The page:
7 Rules for Corporate Spring Break

Today, March 20th, has been proclaimed by the United Nations as “International Happiness Day.” Is it a coincidence that it occurs during the same month that North American colleges shut down for a week and students flock to the beach?

Spring break.

Ahhh, spring break. A time of year Luke Bryan and Jimmy Buffet sound like metaphysical poets. A time where the ability to do a keg stand is considered a virtue.

You need to go on spring break.

No, you are not too old. Who cares if you are at the point of life where the last time you were on campus was for your reunion? Like the rest of us living north of the equator, if you have spent the winter commuting between snowdrifts, you need to escape. Seasonal affective disorder during the extremes of winter (and summer) is real, as I have written before. It is a time when workers in general show signs of depression and their work suffers, and it is at its worst right about now as winter drags on. A break will help.

A spring break.

It has probably been a while since you have been on spring break, so let “Psychology at Work”perform a public service and provide a few rules and reminders:

Rule 1: Go on spring break. No excuses. Book a plane or hop in a minivan with friends or family and road trip. It doesn’t have to be a full week; three days counts as spring break in my book.

Rule 2: Do not break rule 1. No excuses, I said.

Rule 3: Spring break must be on a beach. I know some will claim skiing counts, but it is called spring break — not snow and ice break, for god’s sake. You need to feel the first hint of a summer breeze, get a whiff of bougainvillea and have sand in your sheets for it to count. And no, don’t tell me Las Vegas is a place to take spring break. Vegas is for bachelor parties; those are different.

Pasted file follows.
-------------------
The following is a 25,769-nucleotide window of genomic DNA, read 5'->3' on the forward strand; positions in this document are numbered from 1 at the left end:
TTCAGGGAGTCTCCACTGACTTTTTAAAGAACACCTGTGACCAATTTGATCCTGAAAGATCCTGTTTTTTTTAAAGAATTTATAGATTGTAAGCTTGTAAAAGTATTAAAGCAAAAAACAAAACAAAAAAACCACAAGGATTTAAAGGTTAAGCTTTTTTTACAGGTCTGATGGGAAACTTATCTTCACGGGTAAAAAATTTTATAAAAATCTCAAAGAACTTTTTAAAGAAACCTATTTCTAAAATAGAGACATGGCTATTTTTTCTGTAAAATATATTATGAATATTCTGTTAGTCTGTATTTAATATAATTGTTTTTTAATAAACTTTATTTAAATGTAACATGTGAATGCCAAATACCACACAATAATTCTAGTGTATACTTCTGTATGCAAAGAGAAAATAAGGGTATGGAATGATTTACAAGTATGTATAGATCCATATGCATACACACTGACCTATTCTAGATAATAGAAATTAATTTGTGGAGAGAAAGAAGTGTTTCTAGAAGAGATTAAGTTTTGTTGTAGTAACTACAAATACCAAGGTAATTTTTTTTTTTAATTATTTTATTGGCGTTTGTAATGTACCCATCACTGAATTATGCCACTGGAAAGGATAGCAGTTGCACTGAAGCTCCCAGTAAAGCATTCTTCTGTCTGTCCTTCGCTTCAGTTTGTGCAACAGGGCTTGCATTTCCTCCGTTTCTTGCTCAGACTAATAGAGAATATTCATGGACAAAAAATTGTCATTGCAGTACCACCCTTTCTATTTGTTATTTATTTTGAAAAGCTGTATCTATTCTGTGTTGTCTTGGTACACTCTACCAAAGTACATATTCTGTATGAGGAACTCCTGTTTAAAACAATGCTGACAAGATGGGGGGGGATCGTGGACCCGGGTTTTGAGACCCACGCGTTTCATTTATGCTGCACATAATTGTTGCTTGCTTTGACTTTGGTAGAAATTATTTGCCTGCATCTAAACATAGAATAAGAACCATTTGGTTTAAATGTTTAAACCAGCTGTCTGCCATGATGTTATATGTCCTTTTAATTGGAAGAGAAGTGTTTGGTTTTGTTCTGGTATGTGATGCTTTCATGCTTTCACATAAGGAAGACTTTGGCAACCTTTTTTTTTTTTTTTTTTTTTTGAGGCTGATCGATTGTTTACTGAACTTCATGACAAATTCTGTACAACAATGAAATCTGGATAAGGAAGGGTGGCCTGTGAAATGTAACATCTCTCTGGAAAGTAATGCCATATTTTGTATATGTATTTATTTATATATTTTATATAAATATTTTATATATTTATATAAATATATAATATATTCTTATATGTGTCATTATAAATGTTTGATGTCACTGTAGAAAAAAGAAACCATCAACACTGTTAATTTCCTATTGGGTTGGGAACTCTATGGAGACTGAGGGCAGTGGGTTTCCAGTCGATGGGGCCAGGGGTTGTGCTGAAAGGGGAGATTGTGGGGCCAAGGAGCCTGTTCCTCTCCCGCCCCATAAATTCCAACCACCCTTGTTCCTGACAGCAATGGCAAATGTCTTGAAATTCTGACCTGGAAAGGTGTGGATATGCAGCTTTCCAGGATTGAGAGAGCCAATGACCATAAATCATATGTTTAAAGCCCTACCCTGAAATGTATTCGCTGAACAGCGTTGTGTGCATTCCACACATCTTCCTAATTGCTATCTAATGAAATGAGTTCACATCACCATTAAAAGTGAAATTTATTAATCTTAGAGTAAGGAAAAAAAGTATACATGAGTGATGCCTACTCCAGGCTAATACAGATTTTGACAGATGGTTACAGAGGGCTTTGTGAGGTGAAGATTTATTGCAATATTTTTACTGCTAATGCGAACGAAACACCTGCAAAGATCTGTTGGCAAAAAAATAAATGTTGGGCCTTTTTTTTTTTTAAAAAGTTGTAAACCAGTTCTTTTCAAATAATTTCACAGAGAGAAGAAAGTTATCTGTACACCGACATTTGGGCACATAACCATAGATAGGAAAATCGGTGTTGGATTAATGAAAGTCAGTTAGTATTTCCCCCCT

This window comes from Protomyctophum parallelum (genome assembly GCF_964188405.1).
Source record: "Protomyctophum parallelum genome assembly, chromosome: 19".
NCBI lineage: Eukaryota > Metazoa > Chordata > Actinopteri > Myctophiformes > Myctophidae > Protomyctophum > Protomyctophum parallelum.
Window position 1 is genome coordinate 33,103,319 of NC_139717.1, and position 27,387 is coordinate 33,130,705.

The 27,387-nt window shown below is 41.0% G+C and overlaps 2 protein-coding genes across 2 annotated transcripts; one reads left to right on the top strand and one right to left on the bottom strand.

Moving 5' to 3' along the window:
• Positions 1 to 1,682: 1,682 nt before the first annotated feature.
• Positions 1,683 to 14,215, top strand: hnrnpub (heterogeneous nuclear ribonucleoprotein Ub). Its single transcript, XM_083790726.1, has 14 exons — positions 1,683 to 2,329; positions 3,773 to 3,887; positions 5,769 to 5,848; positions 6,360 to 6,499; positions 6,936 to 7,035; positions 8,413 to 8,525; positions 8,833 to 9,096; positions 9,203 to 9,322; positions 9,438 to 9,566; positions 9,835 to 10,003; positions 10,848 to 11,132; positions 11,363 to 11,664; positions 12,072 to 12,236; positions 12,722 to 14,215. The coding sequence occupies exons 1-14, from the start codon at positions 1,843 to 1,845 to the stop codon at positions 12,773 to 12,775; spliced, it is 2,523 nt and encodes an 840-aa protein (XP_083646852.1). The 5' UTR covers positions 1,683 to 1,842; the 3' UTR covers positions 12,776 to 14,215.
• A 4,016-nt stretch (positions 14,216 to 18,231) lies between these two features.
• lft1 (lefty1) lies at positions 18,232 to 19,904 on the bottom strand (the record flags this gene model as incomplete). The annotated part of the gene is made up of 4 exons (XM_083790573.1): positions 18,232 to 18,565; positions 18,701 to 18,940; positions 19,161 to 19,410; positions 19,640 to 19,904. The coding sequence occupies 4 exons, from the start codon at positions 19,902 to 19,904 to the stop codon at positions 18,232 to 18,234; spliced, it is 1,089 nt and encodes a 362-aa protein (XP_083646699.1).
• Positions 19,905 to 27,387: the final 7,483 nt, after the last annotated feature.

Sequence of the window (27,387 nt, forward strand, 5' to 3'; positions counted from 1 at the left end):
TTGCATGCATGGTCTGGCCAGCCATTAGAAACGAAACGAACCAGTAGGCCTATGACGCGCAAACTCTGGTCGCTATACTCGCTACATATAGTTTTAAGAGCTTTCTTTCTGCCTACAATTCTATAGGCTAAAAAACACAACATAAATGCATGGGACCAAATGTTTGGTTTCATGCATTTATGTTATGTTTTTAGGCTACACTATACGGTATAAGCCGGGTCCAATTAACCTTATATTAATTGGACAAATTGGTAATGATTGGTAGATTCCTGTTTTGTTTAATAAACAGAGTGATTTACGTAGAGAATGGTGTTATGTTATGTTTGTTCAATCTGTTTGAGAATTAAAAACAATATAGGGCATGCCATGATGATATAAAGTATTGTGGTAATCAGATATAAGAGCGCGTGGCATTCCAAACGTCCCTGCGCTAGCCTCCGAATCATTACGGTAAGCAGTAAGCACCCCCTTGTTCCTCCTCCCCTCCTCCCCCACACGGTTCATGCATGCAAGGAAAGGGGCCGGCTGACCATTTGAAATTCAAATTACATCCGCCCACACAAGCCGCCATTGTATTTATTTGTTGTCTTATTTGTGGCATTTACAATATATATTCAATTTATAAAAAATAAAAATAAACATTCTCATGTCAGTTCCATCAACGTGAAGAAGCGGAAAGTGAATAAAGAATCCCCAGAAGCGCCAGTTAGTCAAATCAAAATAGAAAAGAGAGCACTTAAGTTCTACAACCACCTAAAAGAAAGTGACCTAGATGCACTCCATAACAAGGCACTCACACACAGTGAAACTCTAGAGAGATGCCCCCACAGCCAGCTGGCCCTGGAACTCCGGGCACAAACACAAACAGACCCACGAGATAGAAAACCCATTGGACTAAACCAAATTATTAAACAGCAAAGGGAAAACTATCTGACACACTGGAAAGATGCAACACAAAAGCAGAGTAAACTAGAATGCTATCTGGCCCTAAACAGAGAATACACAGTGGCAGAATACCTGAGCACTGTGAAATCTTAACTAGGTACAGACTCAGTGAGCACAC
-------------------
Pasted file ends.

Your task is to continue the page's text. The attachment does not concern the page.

Rule 4: Spring break must have no socially redeeming value. I have respect for the earnest types who rack up service hours over spring break de-worming orphans in Somalia, but that doesn’t serve the cobweb-clearing purposes spring break was meant for. If you want meaning on your break, try winning the Mullet Toss at the Flora-Bama.

Rule 5: No regrets. Don’t come back to the office whining about eating too much, getting sunburned, being hungover, staying up too late, etc. Forget about it; no regrets. Unless you do something really bad like get a snootfull of blue meth and knock over a liquor store. Then regrets are OK, importanteven, to your parole officer.

Rule 6: What happens on spring break stays on spring break. And Instagram, Facebook and Twitter. Have fun, but don’t be stupid. Check your inner compass every now and then, especially after 3-1 shot night at the Green Parrot. Assume your boss and family are going to find out whatever you do — particularly if it’s something bad. So don’t do it. There is a vast difference between acting a little silly with your friends and doing something that’ll get you booked on Jerry Springer. Or divorced.

Rule 7: Pace yourself and be smart. Veteran spring breakers know how to keep it between the lines. You are going on spring break to have fun, not to catch up on your sleep, but don’t crash and burn. Good rule of thumb — if you are on your third rum punch before 11 a.m., you aren’t going to last. And you’ll probably violate Rule 6.

Go on spring break— before the end of the month. If you need a written excuse, show this to your boss. Promise an ROI. You’ll think of something. If nothing else, your mental state will be far improved and you’ll be more productive at work. Until Opening Day.